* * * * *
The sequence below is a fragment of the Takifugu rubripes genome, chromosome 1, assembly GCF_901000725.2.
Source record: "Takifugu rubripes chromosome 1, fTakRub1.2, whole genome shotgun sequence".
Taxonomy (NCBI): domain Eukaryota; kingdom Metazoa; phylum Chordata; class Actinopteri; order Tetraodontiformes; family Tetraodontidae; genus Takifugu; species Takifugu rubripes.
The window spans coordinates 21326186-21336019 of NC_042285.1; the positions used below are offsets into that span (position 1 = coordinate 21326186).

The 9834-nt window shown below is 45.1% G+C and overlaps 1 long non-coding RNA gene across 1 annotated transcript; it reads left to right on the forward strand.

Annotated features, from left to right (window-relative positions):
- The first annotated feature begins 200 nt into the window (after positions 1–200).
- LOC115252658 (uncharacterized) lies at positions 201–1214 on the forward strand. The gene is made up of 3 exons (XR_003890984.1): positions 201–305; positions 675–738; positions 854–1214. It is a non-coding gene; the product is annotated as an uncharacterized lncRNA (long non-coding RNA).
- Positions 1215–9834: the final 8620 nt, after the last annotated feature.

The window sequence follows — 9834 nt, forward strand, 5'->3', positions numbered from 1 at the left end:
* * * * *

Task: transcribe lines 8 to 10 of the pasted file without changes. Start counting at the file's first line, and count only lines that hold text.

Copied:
- LOC115252658 (uncharacterized) lies at positions 201–1214 on the forward strand. The gene is made up of 3 exons (XR_003890984.1): positions 201–305; positions 675–738; positions 854–1214. It is a non-coding gene; the product is annotated as an uncharacterized lncRNA (long non-coding RNA).
- Positions 1215–9834: the final 8620 nt, after the last annotated feature.

The window sequence follows — 9834 nt, forward strand, 5'->3', positions numbered from 1 at the left end: